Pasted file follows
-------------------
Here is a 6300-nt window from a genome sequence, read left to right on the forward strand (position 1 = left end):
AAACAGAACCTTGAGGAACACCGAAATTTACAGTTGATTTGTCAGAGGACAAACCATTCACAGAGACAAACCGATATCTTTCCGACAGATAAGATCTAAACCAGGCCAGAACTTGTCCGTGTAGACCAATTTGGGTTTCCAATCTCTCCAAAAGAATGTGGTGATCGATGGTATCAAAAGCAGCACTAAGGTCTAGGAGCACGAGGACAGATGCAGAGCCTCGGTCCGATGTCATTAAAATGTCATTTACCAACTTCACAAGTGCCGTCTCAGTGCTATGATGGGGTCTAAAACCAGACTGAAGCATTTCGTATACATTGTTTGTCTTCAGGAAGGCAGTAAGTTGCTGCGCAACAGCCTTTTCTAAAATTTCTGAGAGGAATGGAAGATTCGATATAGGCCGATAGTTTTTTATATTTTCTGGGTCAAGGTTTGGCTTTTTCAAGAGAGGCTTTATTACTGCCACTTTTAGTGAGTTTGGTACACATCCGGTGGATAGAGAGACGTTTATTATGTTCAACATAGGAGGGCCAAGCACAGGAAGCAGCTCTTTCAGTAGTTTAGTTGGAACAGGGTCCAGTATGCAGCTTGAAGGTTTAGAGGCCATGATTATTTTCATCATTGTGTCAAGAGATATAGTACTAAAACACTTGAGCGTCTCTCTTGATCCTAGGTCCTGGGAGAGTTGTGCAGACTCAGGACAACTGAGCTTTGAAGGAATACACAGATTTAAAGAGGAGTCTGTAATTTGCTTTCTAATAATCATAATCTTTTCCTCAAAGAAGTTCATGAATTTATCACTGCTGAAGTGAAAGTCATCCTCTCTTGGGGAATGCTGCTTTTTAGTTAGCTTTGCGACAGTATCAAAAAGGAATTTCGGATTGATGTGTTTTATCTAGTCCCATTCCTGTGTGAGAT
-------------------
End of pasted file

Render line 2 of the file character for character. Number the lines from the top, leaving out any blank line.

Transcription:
AAACAGAACCTTGAGGAACACCGAAATTTACAGTTGATTTGTCAGAGGACAAACCATTCACAGAGACAAACCGATATCTTTCCGACAGATAAGATCTAAACCAGGCCAGAACTTGTCCGTGTAGACCAATTTGGGTTTCCAATCTCTCCAAAAGAATGTGGTGATCGATGGTATCAAAAGCAGCACTAAGGTCTAGGAGCACGAGGACAGATGCAGAGCCTCGGTCCGATGTCATTAAAATGTCATTTACCAACTTCACAAGTGCCGTCTCAGTGCTATGATGGGGTCTAAAACCAGACTGAAGCATTTCGTATACATTGTTTGTCTTCAGGAAGGCAGTAAGTTGCTGCGCAACAGCCTTTTCTAAAATTTCTGAGAGGAATGGAAGATTCGATATAGGCCGATAGTTTTTTATATTTTCTGGGTCAAGGTTTGGCTTTTTCAAGAGAGGCTTTATTACTGCCACTTTTAGTGAGTTTGGTACACATCCGGTGGATAGAGAGACGTTTATTATGTTCAACATAGGAGGGCCAAGCACAGGAAGCAGCTCTTTCAGTAGTTTAGTTGGAACAGGGTCCAGTATGCAGCTTGAAGGTTTAGAGGCCATGATTATTTTCATCATTGTGTCAAGAGATATAGTACTAAAACACTTGAGCGTCTCTCTTGATCCTAGGTCCTGGGAGAGTTGTGCAGACTCAGGACAACTGAGCTTTGAAGGAATACACAGATTTAAAGAGGAGTCTGTAATTTGCTTTCTAATAATCATAATCTTTTCCTCAAAGAAGTTCATGAATTTATCACTGCTGAAGTGAAAGTCATCCTCTCTTGGGGAATGCTGCTTTTTAGTTAGCTTTGCGACAGTATCAAAAAGGAATTTCGGATTGATGTGTTTTATCTAGTCCCATTCCTGTGTGAGAT